Its proposed fees reflect the amount of resource that it plans to dedicate to different types of firms in the coming year.
The regulator classes a small firm as one with an income of less than £70,000 a year.
A small firm pays roughly £745 a year at the moment, but will see this fall to £701.
The FSA’s budget of £415m for 2009/10 reflects the cost of taking these priorities forward.
To fund its proposed plan of work, the FSA will need to increase the amount it raises from firms (the Annual Funding Requirement) by £117m.
The largest component of this increase, approximately £70m, is due to the cost of embedding and delivering higher quality supervision, especially of higher impact firms.
To support the enhancement of its supervisory process, the FSA will also be investing an additional £12m in technology and property infrastructure.
As well as addressing these current risks, the FSA says it will play a full role in modernising the global regulatory framework. This will involve taking forward the agenda that will be laid out in an FSA Discussion Paper in March.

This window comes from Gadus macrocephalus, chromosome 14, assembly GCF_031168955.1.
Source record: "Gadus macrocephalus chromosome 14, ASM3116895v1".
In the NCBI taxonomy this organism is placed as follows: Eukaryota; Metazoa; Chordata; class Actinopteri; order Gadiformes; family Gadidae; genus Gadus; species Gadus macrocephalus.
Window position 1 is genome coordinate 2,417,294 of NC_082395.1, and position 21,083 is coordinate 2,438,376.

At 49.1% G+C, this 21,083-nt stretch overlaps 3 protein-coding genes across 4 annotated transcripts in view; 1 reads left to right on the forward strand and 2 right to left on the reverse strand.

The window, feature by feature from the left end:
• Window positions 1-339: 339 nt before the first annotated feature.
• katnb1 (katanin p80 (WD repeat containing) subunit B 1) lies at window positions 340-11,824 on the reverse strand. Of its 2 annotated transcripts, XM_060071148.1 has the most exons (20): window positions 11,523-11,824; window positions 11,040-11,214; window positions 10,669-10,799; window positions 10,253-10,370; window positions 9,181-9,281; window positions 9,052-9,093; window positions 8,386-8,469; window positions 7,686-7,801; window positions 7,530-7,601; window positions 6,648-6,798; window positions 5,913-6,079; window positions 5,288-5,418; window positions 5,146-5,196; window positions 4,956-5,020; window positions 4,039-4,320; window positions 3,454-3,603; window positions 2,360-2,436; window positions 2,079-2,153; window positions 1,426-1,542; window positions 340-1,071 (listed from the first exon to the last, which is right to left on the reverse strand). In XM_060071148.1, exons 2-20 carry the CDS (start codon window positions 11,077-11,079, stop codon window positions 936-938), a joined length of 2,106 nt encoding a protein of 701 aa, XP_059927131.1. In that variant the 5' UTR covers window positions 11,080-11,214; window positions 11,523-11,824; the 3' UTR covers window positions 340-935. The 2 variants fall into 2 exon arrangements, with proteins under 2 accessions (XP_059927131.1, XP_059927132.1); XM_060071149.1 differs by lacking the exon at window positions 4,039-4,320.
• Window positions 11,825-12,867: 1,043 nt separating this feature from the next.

The FSA will also complete the planned programme of improvements to its supervisory processes.
Hector Sants, chief executive of the FSA, says: “The financial services industry is facing unprecedented challenges, which look set to continue in 2009. The FSA has a central part to play in addressing these challenges and providing leadership on the future shape of regulation.
“We will be focused on ensuring firms are soundly run in these difficult times and consumers are protected.
“We will need additional financial resources to meet these demanding priorities for the coming year.
“This will mean higher fees for regulated firms, although we have been careful to ensure, as far as possible, that firms requiring the most regulatory work and engagement pay proportionately. There will be no increase in fees for the smallest firms, and many of them will actually experience a fee reduction.”